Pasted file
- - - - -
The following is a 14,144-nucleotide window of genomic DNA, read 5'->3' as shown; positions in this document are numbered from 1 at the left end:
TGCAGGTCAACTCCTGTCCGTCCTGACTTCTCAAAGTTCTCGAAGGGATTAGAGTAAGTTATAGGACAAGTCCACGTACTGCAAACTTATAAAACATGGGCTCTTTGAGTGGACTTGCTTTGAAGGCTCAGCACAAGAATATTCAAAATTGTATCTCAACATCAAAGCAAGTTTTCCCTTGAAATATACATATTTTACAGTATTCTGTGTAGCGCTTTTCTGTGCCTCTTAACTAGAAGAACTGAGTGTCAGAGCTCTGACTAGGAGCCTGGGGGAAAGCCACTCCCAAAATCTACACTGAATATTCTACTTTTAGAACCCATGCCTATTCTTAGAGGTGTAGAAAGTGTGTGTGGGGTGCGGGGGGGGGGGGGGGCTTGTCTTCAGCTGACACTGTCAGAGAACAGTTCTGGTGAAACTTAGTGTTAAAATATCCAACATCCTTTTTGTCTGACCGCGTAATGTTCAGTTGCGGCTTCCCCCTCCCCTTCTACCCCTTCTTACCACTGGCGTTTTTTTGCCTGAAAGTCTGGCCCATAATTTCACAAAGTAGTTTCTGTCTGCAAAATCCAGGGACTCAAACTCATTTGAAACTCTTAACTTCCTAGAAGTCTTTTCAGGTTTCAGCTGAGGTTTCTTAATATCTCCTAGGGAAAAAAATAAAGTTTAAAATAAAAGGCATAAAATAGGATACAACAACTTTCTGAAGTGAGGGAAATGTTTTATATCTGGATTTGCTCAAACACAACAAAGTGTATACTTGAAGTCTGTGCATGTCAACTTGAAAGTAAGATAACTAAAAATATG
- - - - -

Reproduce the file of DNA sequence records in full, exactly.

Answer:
The following is a 14,144-nucleotide window of genomic DNA, read 5'->3' as shown; positions in this document are numbered from 1 at the left end:
TGCAGGTCAACTCCTGTCCGTCCTGACTTCTCAAAGTTCTCGAAGGGATTAGAGTAAGTTATAGGACAAGTCCACGTACTGCAAACTTATAAAACATGGGCTCTTTGAGTGGACTTGCTTTGAAGGCTCAGCACAAGAATATTCAAAATTGTATCTCAACATCAAAGCAAGTTTTCCCTTGAAATATACATATTTTACAGTATTCTGTGTAGCGCTTTTCTGTGCCTCTTAACTAGAAGAACTGAGTGTCAGAGCTCTGACTAGGAGCCTGGGGGAAAGCCACTCCCAAAATCTACACTGAATATTCTACTTTTAGAACCCATGCCTATTCTTAGAGGTGTAGAAAGTGTGTGTGGGGTGCGGGGGGGGGGGGGGGCTTGTCTTCAGCTGACACTGTCAGAGAACAGTTCTGGTGAAACTTAGTGTTAAAATATCCAACATCCTTTTTGTCTGACCGCGTAATGTTCAGTTGCGGCTTCCCCCTCCCCTTCTACCCCTTCTTACCACTGGCGTTTTTTTGCCTGAAAGTCTGGCCCATAATTTCACAAAGTAGTTTCTGTCTGCAAAATCCAGGGACTCAAACTCATTTGAAACTCTTAACTTCCTAGAAGTCTTTTCAGGTTTCAGCTGAGGTTTCTTAATATCTCCTAGGGAAAAAAATAAAGTTTAAAATAAAAGGCATAAAATAGGATACAACAACTTTCTGAAGTGAGGGAAATGTTTTATATCTGGATTTGCTCAAACACAACAAAGTGTATACTTGAAGTCTGTGCATGTCAACTTGAAAGTAAGATAACTAAAAATATG